One of the world’s greatest pioneers in the field of biological oceanography, Dr. Paul Falkowski is a distinguished professor in the Departments of Marine and Coastal Sciences and Earth and Planetary Sciences at Rutgers University.
Focusing primarily on phytoplankton, coral, and the primary production of aquatic organisms, Dr. Falkowski studies the biophysical processes controlling ocean productivity, especially the roles of the nitrogen and iron cycles in ocean biogeochemistry and climate.
The knowledge that climate strongly influences the distribution and diversity of all animals and plants has been historically clear, but its effect on microbial communities were poorly understood. In the 1970s, Dr. Falkowski was among the first scientists to observe this chain of linked processes at the source of all life’s origin– our oceans– that now informs predictions about how phytoplankton communities will change in the future and impact global climate.
In the evolution of Earth, Dr. Falkowski’s research has been influential in identifying how microbes became a major force in transforming this planet to make it habitable for animals, including humans. His research observes how electron transfer reactions are mediated throughout our planet and have changed its geochemistry over time. Over the course of his 42-year career, Dr. Falkowski has published over 300 papers in leading peer-reviewed journals, edited and authored 6 books, and advised more than 100 graduate students, postdoctoral fellows, and visiting scientists at Rutgers University, internationally known as a top-tier academic research institution in the field of biological Oceanography.
Having received his undergraduate degree in biology from the City College of New York, in 1975, Dr. Falkowski emigrated to Canada and obtained a PhD in Biology and Oceanography from the University of British Columbia. Faced with the prospect of working in a medical school in Canada, or going to sea as an oceanographer, Dr. Falkowski chose the latter and completed his postdoctoral research at the University of Rhode Island. Following his postdoctoral work, in 1976 he was hired at the Brookhaven National Laboratory as a staff scientist in the newly formed Oceanographic and Atmospheric Sciences Division, where he developed the field of environmental biophysics. Since then, he participated in over 45 cruise expeditions to regions including the subtropical Atlantic, Antarctica, and the Black Sea.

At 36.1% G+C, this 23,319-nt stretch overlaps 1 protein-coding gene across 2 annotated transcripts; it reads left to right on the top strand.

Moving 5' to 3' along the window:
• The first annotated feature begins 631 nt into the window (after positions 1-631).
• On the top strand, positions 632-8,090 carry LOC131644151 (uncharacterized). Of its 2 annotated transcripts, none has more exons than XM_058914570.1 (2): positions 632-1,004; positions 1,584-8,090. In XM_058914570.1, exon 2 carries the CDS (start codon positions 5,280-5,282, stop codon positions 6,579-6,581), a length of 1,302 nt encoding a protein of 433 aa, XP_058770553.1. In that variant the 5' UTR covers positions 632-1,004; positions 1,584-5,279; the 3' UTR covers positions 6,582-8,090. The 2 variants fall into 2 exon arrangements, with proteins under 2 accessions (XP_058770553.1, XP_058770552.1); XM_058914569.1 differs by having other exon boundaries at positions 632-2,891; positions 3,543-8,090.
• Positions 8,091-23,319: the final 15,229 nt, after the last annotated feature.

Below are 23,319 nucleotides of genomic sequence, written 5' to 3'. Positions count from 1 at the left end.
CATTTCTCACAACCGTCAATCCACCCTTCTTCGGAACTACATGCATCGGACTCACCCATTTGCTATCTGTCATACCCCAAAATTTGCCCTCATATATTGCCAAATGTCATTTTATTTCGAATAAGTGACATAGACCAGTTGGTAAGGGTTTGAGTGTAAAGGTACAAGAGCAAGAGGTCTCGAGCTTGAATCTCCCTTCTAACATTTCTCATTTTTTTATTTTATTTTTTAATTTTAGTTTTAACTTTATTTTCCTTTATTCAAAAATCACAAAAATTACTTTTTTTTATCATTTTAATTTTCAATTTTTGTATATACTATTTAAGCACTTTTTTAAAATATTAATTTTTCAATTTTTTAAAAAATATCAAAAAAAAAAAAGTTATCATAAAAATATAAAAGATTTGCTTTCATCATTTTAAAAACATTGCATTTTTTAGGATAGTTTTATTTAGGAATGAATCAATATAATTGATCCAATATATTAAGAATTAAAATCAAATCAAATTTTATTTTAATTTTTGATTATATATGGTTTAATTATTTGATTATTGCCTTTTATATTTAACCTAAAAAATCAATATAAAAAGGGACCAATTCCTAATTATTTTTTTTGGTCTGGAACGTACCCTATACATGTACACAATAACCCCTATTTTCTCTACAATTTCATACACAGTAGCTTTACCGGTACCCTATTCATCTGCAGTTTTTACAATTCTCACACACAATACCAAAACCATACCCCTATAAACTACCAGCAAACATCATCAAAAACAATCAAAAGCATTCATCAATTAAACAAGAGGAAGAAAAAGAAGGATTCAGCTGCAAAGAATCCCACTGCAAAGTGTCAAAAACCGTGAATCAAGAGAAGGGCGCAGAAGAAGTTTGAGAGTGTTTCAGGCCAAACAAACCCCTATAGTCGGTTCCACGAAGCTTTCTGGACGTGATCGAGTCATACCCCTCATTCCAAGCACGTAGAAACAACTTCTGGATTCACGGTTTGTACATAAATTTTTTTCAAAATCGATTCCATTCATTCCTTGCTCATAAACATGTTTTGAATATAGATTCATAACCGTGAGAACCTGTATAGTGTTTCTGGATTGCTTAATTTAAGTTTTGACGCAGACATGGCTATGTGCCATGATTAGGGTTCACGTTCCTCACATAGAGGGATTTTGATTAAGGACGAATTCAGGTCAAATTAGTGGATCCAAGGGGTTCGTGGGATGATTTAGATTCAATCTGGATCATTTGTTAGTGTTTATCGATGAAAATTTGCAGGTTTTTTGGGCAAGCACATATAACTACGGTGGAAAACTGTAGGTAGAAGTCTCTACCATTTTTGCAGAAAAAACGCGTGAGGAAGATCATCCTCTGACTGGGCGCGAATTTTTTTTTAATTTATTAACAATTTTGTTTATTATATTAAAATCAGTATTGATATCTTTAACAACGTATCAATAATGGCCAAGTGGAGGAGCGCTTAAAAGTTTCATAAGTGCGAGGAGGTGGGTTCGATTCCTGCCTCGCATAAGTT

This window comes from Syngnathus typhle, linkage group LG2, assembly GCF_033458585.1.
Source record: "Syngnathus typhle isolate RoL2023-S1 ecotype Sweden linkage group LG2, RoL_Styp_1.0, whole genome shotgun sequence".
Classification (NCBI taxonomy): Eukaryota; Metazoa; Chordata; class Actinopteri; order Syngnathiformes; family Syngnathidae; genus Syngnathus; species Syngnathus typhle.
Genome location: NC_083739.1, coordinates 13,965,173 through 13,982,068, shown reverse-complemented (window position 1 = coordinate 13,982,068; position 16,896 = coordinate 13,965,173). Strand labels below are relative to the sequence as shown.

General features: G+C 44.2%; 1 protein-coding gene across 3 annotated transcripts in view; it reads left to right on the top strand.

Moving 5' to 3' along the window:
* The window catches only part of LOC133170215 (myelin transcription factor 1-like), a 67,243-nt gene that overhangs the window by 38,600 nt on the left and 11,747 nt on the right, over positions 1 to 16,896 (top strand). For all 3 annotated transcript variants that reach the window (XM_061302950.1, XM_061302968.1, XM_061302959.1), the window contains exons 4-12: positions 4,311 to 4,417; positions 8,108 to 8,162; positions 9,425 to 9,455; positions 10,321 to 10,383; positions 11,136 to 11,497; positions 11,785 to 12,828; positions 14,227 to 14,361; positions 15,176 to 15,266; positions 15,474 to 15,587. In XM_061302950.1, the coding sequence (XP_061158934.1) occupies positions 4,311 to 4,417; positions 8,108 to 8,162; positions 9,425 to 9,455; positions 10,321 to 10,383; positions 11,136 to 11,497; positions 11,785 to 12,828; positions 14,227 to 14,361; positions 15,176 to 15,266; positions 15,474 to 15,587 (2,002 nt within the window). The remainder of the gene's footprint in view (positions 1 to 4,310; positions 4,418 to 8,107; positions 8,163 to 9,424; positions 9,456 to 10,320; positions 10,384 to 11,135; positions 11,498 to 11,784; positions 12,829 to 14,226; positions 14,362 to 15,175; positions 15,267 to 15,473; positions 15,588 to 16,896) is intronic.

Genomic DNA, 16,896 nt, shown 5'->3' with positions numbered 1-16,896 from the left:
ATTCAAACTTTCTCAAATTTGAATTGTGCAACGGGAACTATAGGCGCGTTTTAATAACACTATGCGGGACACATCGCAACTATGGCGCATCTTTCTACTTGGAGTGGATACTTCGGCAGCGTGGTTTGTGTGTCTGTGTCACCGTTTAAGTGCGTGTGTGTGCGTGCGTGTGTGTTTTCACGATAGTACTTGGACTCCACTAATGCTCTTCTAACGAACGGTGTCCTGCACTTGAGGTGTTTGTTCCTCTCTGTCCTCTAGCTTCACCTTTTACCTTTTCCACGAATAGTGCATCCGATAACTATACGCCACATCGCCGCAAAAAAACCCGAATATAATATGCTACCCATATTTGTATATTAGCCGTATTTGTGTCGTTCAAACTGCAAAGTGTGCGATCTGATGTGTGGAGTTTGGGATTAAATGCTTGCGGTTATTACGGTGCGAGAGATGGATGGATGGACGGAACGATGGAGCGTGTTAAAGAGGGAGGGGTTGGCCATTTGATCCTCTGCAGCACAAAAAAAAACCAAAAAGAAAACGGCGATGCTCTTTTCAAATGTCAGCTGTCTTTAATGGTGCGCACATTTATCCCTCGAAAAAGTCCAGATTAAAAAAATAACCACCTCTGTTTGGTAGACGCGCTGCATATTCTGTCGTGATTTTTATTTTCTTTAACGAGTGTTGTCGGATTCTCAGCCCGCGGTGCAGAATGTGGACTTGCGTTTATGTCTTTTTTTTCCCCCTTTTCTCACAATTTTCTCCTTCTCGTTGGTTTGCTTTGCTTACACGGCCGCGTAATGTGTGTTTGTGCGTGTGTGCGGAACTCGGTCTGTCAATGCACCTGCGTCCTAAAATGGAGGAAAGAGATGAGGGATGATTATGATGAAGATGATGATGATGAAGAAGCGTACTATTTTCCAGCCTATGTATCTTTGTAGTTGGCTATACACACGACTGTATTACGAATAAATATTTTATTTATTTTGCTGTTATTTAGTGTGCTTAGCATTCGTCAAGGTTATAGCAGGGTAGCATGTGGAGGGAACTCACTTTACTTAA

In 1998, Dr. Falkowski moved this research group to Rutgers University where he now holds tenure as the Bennett L. Smith Chair in Business and Natural Resources, and is the founding director of the Rutgers Energy Institute.
“Established in 1973 by the late John and Alice Tyler, the Tyler Prize for Environmental Achievement is one of the first international premier environmental awards. This global environmental prize recognizes individuals who have contributed in an outstanding manner to the scientific knowledge and public leadership to preserve and enhance the environment of the world. Recipients encompass the spectrum of environmental concerns, including environmental policy, health, air and water pollution, ecosystem disruption and loss of biodiversity, and energy resources.”